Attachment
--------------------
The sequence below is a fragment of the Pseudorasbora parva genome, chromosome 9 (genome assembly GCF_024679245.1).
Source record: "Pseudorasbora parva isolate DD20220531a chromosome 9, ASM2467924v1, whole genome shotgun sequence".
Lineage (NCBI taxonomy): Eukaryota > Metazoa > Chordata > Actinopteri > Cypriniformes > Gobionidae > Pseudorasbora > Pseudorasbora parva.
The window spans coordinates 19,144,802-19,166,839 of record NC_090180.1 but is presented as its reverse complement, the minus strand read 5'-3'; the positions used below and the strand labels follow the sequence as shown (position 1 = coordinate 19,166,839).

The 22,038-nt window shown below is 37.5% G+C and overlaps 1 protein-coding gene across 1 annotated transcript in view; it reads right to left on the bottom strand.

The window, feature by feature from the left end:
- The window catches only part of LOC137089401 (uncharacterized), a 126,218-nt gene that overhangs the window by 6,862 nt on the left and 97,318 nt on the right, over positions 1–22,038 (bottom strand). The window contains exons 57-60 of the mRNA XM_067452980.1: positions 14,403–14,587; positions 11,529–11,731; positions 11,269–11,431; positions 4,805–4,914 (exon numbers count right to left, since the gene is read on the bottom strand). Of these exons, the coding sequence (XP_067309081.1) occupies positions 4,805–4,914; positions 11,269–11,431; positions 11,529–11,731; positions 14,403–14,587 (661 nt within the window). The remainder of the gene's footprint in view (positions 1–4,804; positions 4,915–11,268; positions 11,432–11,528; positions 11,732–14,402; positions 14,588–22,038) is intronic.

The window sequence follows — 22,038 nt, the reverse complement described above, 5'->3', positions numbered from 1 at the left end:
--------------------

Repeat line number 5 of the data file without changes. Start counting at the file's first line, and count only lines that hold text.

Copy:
The 22,038-nt window shown below is 37.5% G+C and overlaps 1 protein-coding gene across 1 annotated transcript in view; it reads right to left on the bottom strand.